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Breaking Barriers: The Struggle for Equal Access to Higher Education in Israel's Palestinian Arab Minority



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Hamdan, We'am 


This article undertakes a historical and contemporary examination of barriers to equal and equitable access to higher education for Israel's Palestinian Arab minority, with a specific emphasis on the pre-university examination criterion. Rooted in the aftermath of the 'Nakba' of 1948 and subsequent systemic erasures of Palestinian history and identity, the analysis uncovers how the segregated education system, compounded by socio-economic factors, has persistently hindered the learning outcomes of Arab students. These layered challenges reveal a sustained pattern of discrimination against Israel's Arab citizens, leading to a state of cultural and cognitive dissonance. Drawing on frameworks of Fanon and Sen, the paper argues for achieving more equitable educational outcomes through authentic integration models that value the minority's indigenous culture. This necessitates political resolve, historical acknowledgment, and a decolonial approach. The article concludes by outlining directions for future research focused on restructuring education policy to enhance Arab students' outcomes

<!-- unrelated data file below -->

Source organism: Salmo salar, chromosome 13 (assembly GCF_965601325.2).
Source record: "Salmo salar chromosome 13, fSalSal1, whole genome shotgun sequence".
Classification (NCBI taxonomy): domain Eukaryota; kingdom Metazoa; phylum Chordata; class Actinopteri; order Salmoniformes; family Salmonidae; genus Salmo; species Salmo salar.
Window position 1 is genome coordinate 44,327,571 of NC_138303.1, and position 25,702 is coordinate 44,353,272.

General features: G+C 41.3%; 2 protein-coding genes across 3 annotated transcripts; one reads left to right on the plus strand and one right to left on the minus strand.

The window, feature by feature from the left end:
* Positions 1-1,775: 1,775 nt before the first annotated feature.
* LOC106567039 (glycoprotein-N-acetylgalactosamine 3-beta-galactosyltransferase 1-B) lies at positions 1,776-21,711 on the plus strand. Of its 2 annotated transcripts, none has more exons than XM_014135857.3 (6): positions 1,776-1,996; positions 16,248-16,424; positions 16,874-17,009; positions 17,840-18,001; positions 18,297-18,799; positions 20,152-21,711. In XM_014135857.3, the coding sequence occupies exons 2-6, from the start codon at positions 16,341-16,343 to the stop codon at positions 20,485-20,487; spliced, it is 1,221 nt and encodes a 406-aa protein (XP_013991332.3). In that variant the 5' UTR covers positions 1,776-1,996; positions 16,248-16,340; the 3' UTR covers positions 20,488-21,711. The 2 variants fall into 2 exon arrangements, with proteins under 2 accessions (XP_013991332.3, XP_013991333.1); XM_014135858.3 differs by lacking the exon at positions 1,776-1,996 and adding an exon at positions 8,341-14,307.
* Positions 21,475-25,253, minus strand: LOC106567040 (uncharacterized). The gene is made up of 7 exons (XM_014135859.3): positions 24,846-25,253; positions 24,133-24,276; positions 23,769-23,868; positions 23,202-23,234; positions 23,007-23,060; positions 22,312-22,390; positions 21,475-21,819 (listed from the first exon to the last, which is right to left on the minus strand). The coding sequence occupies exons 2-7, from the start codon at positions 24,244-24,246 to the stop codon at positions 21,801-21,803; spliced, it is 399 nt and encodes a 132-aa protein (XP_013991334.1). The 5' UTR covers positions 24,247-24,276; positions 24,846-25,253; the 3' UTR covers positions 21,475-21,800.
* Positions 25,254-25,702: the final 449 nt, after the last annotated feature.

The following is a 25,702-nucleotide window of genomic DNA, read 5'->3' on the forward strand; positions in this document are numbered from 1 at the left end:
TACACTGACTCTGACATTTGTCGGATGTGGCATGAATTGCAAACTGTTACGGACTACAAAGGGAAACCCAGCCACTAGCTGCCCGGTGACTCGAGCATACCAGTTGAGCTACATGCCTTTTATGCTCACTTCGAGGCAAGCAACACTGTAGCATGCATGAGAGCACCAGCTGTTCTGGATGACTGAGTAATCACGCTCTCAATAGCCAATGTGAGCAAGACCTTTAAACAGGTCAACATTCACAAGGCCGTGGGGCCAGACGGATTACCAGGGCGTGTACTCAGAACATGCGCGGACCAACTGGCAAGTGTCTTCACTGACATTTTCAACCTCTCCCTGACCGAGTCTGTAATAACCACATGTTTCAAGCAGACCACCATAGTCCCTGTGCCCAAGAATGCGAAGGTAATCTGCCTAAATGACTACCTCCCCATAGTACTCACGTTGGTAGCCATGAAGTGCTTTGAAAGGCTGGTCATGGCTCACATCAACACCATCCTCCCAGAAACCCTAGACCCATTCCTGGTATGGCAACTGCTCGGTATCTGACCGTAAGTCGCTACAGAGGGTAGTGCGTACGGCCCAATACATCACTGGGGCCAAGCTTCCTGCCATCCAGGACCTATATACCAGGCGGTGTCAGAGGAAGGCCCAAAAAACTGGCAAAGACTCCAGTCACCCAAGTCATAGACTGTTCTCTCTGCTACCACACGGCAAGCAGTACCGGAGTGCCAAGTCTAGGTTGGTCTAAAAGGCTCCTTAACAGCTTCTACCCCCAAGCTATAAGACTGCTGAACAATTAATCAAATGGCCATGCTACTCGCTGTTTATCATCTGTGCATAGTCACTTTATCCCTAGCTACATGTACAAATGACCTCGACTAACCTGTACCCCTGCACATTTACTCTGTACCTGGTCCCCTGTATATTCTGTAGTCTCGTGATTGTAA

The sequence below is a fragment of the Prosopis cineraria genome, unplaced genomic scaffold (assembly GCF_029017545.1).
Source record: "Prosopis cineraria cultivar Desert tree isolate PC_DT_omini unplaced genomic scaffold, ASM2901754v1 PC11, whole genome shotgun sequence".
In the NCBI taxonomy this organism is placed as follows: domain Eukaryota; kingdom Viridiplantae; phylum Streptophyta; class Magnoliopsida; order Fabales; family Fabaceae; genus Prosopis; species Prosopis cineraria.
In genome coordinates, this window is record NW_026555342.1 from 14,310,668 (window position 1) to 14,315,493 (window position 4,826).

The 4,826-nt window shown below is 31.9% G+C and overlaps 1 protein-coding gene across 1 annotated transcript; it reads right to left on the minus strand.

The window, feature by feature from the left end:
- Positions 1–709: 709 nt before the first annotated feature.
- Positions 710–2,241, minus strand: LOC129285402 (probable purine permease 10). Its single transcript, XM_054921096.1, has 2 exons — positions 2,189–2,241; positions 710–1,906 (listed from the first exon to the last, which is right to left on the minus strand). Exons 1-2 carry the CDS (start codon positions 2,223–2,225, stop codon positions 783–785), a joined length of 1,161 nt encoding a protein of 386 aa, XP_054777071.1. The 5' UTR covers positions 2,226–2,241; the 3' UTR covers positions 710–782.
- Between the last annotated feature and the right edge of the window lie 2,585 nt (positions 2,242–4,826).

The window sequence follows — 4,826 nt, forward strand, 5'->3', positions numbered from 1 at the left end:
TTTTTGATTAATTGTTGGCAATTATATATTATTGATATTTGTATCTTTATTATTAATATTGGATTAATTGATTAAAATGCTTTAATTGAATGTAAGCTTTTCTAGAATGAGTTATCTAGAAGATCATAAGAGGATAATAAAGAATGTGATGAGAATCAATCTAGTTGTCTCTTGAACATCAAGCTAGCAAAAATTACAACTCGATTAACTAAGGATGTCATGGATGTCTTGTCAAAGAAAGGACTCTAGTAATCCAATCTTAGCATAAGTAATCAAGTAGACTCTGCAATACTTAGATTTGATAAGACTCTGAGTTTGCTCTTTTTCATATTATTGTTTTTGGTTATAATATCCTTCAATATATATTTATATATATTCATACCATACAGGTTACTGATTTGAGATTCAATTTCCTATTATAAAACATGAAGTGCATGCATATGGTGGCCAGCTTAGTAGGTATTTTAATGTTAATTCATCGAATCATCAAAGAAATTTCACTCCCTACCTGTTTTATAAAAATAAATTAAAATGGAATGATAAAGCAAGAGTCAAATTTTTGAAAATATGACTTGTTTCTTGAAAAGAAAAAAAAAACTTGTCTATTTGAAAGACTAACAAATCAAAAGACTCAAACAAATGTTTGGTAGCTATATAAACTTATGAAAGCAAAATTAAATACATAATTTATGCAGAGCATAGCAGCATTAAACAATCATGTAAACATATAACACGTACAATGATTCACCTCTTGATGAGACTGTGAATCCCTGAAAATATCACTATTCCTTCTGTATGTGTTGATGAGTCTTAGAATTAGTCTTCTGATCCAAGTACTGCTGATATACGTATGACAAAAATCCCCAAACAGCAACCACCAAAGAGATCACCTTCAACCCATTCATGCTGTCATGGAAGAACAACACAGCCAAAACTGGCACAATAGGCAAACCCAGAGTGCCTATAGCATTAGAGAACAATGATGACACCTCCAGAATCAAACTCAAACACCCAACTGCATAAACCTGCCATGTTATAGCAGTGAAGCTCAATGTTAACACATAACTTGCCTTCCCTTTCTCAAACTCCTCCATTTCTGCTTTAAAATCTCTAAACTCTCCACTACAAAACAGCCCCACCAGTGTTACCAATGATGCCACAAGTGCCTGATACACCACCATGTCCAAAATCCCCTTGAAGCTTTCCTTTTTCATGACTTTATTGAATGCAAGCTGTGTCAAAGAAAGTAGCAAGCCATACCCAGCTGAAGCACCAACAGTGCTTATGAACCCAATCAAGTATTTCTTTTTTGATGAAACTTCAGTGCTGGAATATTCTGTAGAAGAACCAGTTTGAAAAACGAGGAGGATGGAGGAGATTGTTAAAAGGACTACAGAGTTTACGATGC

Equal access, equitable access, systematic barrier, indigenous education, minority population, capability approach

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CERJ, Faculty of Education, University of Cambridge

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